Google, Facebook, Twitter and other large tech companies would have to offer people the ability to opt out of receiving some forms of personalized content, under a proposed bipartisan bill unveiled Thursday.
The Filter Bubble Transparency Act would require large tech companies to disclose whether they display material to particular users based on personal data collected from them, including their web-browsing and search history.
The beleaguered third-party cookie, already metaphorically on the ropes, has faced a series of knockout blows in recent months.
The pivot away from cookies presents an opportunity for contextual advertising to step back into the spotlight.
Reverting to an established advertising approach doesn’t have to mean a return to old-fashioned blanket messaging. Over the last few years, contextual tools have evolved to offer higher granularity and align ads to content with precision.
The Information Commissioner’s Office has signalled a crackdown on personalised advertising that lacks explicit consent, and as brands are liable for their supply chain it’s imperative marketers find ways to prove compliance.
Google is acquiring Fitbit for $2.1 billion, or $7.35 per share, the companies revealed today.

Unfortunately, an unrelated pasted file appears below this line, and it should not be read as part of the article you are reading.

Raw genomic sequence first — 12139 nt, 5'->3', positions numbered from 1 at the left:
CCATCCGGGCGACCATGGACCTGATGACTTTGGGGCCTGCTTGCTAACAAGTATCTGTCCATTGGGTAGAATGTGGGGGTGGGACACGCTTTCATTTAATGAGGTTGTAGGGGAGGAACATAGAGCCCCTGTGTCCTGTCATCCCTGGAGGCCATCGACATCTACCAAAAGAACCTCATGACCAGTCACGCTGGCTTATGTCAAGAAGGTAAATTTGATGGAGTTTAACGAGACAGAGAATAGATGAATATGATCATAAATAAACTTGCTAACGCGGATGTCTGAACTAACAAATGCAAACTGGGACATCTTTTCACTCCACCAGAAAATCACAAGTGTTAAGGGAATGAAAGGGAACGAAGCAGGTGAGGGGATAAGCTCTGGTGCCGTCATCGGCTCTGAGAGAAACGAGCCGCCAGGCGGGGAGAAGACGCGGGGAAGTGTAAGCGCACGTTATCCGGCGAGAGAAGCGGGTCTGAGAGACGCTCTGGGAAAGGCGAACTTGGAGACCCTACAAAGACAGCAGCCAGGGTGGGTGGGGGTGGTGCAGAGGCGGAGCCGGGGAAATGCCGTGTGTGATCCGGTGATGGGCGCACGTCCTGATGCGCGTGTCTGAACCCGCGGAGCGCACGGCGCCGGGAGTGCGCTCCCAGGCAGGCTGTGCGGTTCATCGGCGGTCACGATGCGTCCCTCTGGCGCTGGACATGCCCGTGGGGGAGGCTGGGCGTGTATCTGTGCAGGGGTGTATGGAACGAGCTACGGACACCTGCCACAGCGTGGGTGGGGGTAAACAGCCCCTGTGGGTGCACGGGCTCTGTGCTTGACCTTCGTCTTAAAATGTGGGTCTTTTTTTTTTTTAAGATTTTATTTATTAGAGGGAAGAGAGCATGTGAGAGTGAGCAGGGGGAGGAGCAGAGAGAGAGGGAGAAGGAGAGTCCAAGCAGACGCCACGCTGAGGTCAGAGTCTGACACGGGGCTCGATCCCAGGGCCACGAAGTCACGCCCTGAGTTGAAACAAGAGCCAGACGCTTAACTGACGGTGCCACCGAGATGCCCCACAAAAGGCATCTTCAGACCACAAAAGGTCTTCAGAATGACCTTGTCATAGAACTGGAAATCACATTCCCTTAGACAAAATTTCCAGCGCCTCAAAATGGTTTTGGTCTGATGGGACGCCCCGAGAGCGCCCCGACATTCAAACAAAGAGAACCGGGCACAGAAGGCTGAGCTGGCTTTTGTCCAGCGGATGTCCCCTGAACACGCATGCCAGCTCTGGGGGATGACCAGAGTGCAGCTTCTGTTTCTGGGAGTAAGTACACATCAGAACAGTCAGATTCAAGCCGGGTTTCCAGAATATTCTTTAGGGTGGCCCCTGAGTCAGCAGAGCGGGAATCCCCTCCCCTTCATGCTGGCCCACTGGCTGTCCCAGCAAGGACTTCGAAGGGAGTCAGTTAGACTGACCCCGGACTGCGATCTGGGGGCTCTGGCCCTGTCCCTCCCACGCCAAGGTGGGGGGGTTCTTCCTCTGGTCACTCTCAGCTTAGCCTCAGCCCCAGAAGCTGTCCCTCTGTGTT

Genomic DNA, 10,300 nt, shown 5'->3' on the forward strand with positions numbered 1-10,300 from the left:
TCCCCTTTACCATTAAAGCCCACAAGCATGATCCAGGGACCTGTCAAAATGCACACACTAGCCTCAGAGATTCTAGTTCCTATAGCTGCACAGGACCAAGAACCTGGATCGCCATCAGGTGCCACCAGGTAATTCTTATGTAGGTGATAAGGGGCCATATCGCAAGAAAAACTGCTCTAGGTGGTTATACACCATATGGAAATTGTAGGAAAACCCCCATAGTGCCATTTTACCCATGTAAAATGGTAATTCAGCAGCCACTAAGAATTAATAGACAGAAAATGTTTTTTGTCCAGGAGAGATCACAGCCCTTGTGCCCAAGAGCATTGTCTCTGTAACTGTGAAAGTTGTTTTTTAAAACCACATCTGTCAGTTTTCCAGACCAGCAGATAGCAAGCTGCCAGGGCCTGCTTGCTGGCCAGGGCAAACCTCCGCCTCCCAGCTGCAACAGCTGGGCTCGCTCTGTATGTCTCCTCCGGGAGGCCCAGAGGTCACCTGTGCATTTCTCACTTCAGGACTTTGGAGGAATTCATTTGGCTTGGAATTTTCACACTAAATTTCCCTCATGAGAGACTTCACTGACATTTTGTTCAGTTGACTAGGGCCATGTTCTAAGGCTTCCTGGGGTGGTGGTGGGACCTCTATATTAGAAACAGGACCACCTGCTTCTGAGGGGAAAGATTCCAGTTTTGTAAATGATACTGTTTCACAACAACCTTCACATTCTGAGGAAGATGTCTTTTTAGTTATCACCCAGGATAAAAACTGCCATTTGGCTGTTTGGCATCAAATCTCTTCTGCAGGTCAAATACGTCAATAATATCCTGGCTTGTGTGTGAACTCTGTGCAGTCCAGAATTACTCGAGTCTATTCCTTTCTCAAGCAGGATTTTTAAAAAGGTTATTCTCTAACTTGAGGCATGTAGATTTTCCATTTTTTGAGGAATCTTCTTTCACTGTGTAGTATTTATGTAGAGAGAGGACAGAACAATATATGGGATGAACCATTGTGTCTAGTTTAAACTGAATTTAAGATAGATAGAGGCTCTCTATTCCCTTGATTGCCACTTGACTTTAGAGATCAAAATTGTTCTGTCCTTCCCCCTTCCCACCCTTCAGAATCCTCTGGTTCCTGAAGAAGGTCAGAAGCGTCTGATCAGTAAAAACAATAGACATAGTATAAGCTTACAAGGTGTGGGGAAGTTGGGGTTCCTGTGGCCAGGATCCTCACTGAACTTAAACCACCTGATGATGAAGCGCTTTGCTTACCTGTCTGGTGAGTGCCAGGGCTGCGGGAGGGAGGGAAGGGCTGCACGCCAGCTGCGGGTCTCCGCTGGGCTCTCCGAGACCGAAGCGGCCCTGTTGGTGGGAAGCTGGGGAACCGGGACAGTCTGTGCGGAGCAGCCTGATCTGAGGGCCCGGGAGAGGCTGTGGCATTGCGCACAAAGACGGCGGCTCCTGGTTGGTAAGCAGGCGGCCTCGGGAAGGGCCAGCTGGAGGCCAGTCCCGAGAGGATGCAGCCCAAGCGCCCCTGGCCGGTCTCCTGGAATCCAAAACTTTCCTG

“Fitbit will continue to put users in control of their data and will remain transparent about the data it collects and why. The company never sells personal information, and Fitbit health and wellness data will not be used for Google ads,”
Advertising and marketing spending combined will outpace all of the ad industry’s conventional forecast growth by a percentage point this year and a point-and-a-half next year, according to an annual report being released today by industry economists PQ Media.
Combined worldwide advertising and marketing spending will rise 4.9% this year and 5.9% in 2020, according to PQ’s Global Advertising & Marketing Revenue Forecast 2019-23 report.
The media marketplace is growing increasingly fragmented and exponentially complex due to the “balkanization” of data necessary to effectively manage media and to accurately attribute its results.
That’s the conclusion of a just-published 36-page report co-authored by GroupM Business Intelligence Global President Brian Wieser and former GroupM Chief Digital Officer Rob Norman, which goes on to make the case that it also happens to be the very dynamic ensuring media agencies stay relevant.
Facebook is working hard to convince TV and digital advertisers to spend money on its 2-year-old video platform, Facebook Watch, particularly with its In-Stream Reserve ad product, which curates inventory from Watch’s top video channels, including content category-specific options. While Facebook has managed to take some ad dollars from traditional TV at this spring’s upfronts, the company still has more convincing to do, say ad buyers.
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